Introduction

New Zealand’s green geckos will be given greater protection against smuggling following a decision at the Convention on International Trade in Endangered Species (CITES) conference in Bangkok, Minister of Conservation Nick Smith announced today.

The jewelled gecko, Naultinus gemmeus.
Jewelled gecko, Naultinus gemmeus

The jewelled gecko, Naultinus gemmeus.
The jewelled gecko, Naultinus gemmeus

New Zealand’s green geckos will be given greater protection against smuggling following a decision at the Convention on International Trade in Endangered Species (CITES) conference in Bangkok, Minister of Conservation Nick Smith announced today.

All nine species of New Zealand geckos listed in Appendix III under CITES will transfer to Appendix II, making the export of wild geckos from New Zealand for trade on the overseas market without the proper authority completely illegal. Those trading in green geckos who claim their animals have been bred in captivity will have to provide concrete evidence, making it much more difficult to launder poached wild specimens.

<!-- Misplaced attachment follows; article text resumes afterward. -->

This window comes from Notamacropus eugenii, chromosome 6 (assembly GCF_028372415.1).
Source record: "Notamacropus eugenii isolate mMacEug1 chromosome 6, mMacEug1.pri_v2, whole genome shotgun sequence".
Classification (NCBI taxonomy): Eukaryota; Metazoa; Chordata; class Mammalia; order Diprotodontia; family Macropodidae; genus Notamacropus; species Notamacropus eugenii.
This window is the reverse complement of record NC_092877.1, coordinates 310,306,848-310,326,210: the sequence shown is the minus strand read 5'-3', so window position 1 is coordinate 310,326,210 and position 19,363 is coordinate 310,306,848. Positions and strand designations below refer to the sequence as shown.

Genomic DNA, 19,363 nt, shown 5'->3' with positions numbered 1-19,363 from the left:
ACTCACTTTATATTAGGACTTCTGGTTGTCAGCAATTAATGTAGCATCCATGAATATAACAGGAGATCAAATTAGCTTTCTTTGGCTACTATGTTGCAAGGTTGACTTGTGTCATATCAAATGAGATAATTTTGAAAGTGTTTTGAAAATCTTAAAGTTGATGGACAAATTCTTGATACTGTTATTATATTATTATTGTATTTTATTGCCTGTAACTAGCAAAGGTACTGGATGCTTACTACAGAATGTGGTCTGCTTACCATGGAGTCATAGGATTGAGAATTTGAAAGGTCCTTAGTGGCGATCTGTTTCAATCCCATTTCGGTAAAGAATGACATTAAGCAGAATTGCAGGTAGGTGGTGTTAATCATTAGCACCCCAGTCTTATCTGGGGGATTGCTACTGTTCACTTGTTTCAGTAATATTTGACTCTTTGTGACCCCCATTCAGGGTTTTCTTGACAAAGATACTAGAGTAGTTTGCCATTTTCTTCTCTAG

“I’m thankful for the overwhelming support that the international community has given New Zealand in its efforts to protect our native wildlife from smugglers. This increase in protection means international authorities will have greater power to conduct enquiries and investigate illegal activities. It will also mean harsher penalties under international law for people found to be illegally trading in our geckos,” says Dr Smith. 

“Green geckos are found nowhere else in the world and have been targeted regularly in recent years due to the high value placed on them by collectors fascinated with their bright colour and striking markings. The Government has responded by promoting tougher penalties for smugglers caught on our shores under the Conservation Law Reform Bill, which I hope to pass this year.

“It’s important we send a message that our endangered wildlife is off limits and thanks to the assistance of the international community we are now in a stronger position to deter would-be smugglers from trying to pilfer our valuable wildlife.”

New Zealand submitted the proposal to the CITES Secretariat in early October 2012. It was accepted by consensus at the International CITES conference in Thailand and confirmed this week.

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